It is not known what the motive for the suicide bombing might have been, but the hotel is just a few hundred meters from the high-traffic subway station at Nordre Gade – regarded as one of the preferred targets for possible terrorists.

Moreover, tomorrow is 9th anniversary of the terrorist attack in New York on the 11th September 2001.

Related by the Econotwist:

Norway’s al-Queda: A Chinese Muslim, Some Baking Soda and Puff! There Goes Privacy…

Europe: Cyber Criminals Attack Critical Water, Oil and Gas Systems


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Filed under International Econnomic Politics, National Economic Politics

Goldman Sachs: Good Morning Europe!

Goldman Sachs seem to have found a new wonder-boy, and perhaps a heir to chief economist Jan Hatzius, in its new Europe analyst Erik Nielsen. At least he got style, a sense  of humor and is just as crazy about soccer as most Europeans. He also show some profound insight on the diversified European economy. Here’s Mr. Nielsen’s thoughts on Europe on a fine Saturday evening in Chiswick.

“With no particular reference to Denmark’s fine victory this evening, I am just wondering what European football would look like had it not been for the smaller countries.”

Erik F. Nielsen

“With no particular reference to Denmark’s fine victory this evening, I am just wondering what European football would look like had it not been for the smaller countries – be it Denmark, the Netherlands, Switzerland, or Serbia … Its certainly difficult to see much hope in England, France, Spain or Italy – or in Germany after that last performance.”

Away from football, these are my thoughts on Europe on this fine evening in Chiswick:

We are through another week of good real-economy data releases and (grudgingly) improving markets.

The EFSF has been formally established. Along with the Commission’s and IMF money, I think it’s a serious defence mechanism which ought to help further stabilise markets.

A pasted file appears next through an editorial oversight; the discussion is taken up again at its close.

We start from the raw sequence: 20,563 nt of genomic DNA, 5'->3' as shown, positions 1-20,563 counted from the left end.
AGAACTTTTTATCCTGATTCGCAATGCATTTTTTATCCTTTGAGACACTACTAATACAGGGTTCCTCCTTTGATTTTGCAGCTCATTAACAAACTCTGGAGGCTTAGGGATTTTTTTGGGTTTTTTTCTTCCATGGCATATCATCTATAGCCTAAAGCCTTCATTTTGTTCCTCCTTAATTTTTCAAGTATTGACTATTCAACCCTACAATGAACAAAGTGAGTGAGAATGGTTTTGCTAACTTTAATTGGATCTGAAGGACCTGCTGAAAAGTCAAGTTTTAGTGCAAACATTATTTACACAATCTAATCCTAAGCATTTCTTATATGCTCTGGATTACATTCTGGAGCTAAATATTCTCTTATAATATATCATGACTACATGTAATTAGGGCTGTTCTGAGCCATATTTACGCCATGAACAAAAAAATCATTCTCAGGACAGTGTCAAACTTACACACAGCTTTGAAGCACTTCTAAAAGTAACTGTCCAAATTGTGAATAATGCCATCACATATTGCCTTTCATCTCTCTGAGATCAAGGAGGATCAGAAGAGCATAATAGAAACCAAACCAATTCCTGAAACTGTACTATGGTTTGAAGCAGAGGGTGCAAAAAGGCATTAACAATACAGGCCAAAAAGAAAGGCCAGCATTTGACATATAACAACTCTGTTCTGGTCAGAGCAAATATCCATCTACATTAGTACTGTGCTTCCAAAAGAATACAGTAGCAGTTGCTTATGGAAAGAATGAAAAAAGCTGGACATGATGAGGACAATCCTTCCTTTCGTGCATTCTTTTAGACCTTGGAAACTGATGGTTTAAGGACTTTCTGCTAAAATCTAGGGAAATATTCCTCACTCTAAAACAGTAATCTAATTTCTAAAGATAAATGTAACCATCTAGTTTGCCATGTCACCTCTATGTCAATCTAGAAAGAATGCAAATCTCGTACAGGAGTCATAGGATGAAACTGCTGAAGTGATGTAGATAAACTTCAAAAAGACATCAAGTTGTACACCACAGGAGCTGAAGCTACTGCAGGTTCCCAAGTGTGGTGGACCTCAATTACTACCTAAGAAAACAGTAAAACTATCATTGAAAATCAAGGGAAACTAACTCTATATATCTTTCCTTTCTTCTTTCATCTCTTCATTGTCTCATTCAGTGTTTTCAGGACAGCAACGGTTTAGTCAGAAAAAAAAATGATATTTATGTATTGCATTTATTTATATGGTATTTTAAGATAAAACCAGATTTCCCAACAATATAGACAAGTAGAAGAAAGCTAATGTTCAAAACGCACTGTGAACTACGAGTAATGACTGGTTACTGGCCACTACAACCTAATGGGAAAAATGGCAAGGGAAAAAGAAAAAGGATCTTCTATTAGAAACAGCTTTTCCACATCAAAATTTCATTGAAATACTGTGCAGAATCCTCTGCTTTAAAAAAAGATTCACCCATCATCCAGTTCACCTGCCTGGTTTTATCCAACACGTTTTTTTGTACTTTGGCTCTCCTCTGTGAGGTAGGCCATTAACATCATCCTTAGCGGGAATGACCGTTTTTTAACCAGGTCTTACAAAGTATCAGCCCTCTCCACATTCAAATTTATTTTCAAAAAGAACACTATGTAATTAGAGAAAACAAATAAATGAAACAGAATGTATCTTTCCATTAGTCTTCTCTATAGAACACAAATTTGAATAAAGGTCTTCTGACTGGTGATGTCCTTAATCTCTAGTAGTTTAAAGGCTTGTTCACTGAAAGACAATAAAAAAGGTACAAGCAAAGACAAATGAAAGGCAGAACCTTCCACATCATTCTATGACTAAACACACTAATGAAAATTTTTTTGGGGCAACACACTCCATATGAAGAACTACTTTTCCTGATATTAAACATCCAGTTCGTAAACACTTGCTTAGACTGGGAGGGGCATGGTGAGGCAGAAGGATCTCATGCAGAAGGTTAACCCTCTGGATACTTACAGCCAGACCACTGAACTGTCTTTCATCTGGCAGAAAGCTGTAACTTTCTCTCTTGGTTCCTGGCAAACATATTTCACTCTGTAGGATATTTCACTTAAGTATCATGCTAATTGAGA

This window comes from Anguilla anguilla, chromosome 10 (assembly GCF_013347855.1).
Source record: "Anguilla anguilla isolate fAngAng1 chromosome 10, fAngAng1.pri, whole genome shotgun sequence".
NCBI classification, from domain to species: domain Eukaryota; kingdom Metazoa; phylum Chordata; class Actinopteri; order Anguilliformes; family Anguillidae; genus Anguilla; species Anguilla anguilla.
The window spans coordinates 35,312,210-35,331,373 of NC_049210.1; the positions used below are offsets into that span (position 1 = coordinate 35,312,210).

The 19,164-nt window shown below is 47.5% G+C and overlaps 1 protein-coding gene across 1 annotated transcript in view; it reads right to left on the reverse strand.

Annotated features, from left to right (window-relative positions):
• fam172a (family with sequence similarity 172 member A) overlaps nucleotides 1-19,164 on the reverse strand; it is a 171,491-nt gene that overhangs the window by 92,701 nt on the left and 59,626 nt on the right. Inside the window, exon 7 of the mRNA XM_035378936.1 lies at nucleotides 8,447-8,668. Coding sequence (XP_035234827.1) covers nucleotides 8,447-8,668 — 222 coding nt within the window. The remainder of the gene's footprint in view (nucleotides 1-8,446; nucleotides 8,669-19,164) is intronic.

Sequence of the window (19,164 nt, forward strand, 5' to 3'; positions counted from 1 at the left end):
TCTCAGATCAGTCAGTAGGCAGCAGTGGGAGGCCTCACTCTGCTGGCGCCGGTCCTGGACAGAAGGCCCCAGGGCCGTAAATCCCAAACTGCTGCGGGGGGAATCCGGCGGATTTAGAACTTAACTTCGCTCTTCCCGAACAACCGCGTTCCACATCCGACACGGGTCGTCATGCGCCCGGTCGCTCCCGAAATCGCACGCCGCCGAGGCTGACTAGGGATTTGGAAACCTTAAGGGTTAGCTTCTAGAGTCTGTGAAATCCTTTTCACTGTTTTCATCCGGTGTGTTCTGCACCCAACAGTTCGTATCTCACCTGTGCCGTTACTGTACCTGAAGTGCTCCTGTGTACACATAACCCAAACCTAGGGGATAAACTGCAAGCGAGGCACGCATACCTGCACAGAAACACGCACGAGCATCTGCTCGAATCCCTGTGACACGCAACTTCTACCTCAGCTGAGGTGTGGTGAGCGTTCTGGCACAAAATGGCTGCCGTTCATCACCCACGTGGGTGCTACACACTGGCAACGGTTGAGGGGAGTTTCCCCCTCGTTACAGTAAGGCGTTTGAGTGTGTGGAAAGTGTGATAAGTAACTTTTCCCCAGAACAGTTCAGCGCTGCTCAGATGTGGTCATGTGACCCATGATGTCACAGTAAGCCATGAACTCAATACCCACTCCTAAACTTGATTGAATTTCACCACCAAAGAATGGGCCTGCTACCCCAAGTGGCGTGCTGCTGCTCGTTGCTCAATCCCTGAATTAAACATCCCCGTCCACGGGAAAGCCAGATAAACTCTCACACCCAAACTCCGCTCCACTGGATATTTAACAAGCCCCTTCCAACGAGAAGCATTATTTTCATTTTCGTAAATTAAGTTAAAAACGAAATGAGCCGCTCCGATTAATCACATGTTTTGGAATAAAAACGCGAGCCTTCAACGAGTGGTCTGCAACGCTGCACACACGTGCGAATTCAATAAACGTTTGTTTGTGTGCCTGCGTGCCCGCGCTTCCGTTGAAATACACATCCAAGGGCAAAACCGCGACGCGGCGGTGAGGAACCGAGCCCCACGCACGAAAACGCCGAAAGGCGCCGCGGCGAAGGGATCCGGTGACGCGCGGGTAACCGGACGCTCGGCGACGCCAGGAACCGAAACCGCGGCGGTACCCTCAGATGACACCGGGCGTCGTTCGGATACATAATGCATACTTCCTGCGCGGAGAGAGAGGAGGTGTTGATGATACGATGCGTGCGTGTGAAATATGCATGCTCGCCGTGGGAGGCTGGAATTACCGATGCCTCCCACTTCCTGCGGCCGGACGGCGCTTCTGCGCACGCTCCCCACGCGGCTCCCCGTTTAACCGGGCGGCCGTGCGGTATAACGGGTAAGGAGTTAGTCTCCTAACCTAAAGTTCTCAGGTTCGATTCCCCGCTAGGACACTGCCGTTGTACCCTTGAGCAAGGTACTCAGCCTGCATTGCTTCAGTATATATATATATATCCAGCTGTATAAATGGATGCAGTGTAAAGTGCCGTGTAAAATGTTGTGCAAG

Stress tests for the banking system will be published next month. Good, because that’s what the market demands, but I worry we might be heading into a disappointment because markets might expect testing against extreme tail-end risks considered as absurd by policymakers.

The ECB has now bought €47bn worth of sovereign debt – still peanuts in any reasonable comparison, but I think they may be looking to wind down the purchases once the EFSF is up and running in July.

The IMF spoke this past week on Greece (okay with program); Spain (happy with policy reforms); and France (marginally critical on fiscal – too polite).

G20 meeting this coming week; I wonder if the heat will turn on Germany now that China has announced a re-introduction of some FX flexibility.

We are heading into PMI-week in the Euro-zone; we are looking for slight improvements.

The UK will see the government’s emergency budget on Tuesday; big budget cuts on their way.

The Swiss National Bank will publish its May balance sheet this week confirming their huge FX-interventions.

In Sweden we’ll get the key KI/NIER economic tendency survey on Wednesday. It’s already at its highest level since August 2007, but we remain shamelessly optimistic.

Poland holds presidential elections tomorrow with a likely second round on July 4. Outcome very important for policies.

The central banks in Norway, Hungary and the Czech Republic will all meet this week to consider their interest rates; we expect all three to leave rates unchanged.

The IMF arrives back in Ukraine on Monday for a week’s talk on how to restart the program. We do not expect agreement this week.

Here’s a copy of the detailed analysis, provided by Zero Hedge.

Related by the Econotwist:

DnB NOR Finds Markets Participants EURNOK Expectations “Remarkable”

Global Economy On Fast Track To Disaster

2010 EU Deficit Exceed 7% – Commission Suggest “Cold Showers”

Fitch: Spanish House Prices To Fall Another 20%

Deficit Crisis: Cyprus, Denmark And Finland Join The Watchlist

Pressure On Spain To Cut More

EU Officials Fears Second Depression And War

EU Prepares For Spanish Bailout, Newspaper Says

EU Deficit Increased By14 Billion Euro In First Quarter Of 2010


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Filed under International Econnomic Politics, National Economic Politics